More Thoughts on Angels: Tribute to One in Particular

I’ve written about angels before. (Faith and Angels: Parts One and Two.) I truly believe they exist, taking on all kinds of forms. They touch our lives and sometimes alter a given person’s life trajectory. At times we’re aware of their presence or the forces/events they evoke. Sometimes, we’re angels to others and may or may not know about it until ages later—possibly never.  (BTW, knowing is a humbling experience, but a blessing too. Just another reason I have to believe.)

Doesn’t matter whether we’re aware or not; kind of like that tree in the forest falling and making a sound. Sound waves happened. Just because ears weren’t around to perceive the noise doesn’t mean there was none.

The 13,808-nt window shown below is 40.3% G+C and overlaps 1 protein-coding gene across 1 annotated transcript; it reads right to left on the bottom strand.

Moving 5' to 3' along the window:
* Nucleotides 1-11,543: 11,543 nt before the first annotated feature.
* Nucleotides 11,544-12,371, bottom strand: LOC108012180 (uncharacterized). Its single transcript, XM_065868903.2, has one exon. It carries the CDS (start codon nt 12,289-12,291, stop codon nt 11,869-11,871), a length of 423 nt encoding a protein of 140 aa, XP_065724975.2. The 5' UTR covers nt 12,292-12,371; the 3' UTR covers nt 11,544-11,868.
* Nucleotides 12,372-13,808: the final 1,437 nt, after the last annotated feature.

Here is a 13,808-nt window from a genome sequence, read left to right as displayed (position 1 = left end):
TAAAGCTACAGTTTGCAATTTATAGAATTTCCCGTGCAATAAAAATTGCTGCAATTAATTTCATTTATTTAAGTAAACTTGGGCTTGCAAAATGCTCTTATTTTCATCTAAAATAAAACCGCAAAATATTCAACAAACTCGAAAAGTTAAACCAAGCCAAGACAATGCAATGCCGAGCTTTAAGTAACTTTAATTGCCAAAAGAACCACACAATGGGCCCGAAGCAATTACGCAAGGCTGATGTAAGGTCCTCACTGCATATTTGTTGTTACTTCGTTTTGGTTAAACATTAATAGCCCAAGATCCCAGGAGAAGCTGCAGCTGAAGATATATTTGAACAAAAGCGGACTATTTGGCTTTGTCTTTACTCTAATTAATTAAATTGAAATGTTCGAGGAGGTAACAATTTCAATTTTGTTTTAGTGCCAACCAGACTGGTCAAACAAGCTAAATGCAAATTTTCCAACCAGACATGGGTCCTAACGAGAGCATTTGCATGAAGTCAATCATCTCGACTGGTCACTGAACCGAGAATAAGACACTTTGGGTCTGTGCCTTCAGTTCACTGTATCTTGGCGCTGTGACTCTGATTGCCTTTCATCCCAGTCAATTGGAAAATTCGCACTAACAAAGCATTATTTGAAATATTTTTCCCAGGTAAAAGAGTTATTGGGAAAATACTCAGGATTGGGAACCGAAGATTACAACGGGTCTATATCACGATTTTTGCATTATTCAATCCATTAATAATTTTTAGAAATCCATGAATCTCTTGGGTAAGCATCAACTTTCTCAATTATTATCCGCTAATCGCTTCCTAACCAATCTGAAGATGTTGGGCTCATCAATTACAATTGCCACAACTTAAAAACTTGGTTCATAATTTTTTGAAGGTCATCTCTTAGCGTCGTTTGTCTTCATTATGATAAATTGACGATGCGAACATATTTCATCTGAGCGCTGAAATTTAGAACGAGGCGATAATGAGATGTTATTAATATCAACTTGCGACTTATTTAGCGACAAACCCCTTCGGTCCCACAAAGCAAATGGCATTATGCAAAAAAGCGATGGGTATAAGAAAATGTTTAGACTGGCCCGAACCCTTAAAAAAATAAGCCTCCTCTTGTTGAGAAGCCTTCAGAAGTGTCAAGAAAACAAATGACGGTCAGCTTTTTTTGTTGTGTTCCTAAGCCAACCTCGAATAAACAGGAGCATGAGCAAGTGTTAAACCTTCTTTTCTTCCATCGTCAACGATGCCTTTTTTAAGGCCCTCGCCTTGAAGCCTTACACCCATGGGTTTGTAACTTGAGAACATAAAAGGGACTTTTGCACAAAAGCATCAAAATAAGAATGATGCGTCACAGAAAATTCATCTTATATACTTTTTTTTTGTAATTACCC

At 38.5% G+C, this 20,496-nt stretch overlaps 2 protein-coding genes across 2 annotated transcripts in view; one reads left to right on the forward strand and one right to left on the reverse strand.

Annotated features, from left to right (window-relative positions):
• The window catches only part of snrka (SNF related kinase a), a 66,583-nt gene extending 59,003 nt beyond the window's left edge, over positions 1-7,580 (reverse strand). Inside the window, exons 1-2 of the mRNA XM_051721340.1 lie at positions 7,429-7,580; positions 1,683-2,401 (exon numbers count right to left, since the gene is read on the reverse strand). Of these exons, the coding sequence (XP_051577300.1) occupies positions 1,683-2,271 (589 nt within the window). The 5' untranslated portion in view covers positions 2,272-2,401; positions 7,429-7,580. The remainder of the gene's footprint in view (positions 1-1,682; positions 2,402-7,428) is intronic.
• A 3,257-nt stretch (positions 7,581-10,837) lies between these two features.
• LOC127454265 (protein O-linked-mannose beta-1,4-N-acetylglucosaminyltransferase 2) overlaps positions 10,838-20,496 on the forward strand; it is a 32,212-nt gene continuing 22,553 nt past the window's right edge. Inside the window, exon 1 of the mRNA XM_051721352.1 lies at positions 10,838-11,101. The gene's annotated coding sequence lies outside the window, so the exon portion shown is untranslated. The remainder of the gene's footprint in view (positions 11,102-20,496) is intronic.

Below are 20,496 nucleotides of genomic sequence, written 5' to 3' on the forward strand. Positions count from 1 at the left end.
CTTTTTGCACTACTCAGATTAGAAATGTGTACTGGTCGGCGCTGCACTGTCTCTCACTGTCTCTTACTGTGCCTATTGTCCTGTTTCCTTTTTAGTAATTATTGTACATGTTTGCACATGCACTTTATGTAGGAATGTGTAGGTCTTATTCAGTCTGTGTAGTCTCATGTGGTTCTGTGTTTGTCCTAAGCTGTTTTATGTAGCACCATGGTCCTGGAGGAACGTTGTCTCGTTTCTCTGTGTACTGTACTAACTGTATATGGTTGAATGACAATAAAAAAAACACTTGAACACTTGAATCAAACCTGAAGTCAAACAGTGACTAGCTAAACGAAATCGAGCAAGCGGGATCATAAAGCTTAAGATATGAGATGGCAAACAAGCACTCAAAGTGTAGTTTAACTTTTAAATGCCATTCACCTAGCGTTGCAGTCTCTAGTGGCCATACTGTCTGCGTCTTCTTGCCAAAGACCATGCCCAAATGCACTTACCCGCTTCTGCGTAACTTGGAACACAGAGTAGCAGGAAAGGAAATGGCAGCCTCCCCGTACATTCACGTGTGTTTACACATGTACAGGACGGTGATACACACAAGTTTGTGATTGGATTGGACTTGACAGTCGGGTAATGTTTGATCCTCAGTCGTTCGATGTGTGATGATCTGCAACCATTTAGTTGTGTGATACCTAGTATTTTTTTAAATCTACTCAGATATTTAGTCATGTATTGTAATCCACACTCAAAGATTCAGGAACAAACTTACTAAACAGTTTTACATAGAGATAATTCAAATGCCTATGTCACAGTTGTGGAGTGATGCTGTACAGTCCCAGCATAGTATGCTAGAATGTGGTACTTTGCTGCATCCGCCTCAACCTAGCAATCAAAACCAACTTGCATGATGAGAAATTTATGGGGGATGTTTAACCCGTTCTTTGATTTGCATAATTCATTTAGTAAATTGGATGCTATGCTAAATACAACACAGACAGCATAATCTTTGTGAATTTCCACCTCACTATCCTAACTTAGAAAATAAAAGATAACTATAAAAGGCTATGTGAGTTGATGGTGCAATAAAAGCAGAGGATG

Quick disclaimer: I speak only for myself, from MHO and my experiences. Take what you like and leave the rest.

Sigh. Almost three years ago, I was assigned to a child who received home instruction and related services (i.e., occupational therapy) due to a combination of significant medical conditions incurred when he was a little under two years old. Until I entered the home the first time, I didn’t realize he was my neighbor too. He was pretty-much wheelchair-bound, and I had already seen him being wheeled around by his nurse on many occasions in my neighborhood. One more thing: this guy was roughly my younger son’s age.

That day I showed to meet him, his dad told me to expect the boy to cry. He did not. We shared our first session, engaged in a couple of activities and set our schedule.

I saw him once weekly for a full school year and during our extended school year summer program. I’ll never be sure how much he looked forward to me in particular coming (I really believe he preferred my colleague who also saw him once/week), but we hung in there just the same.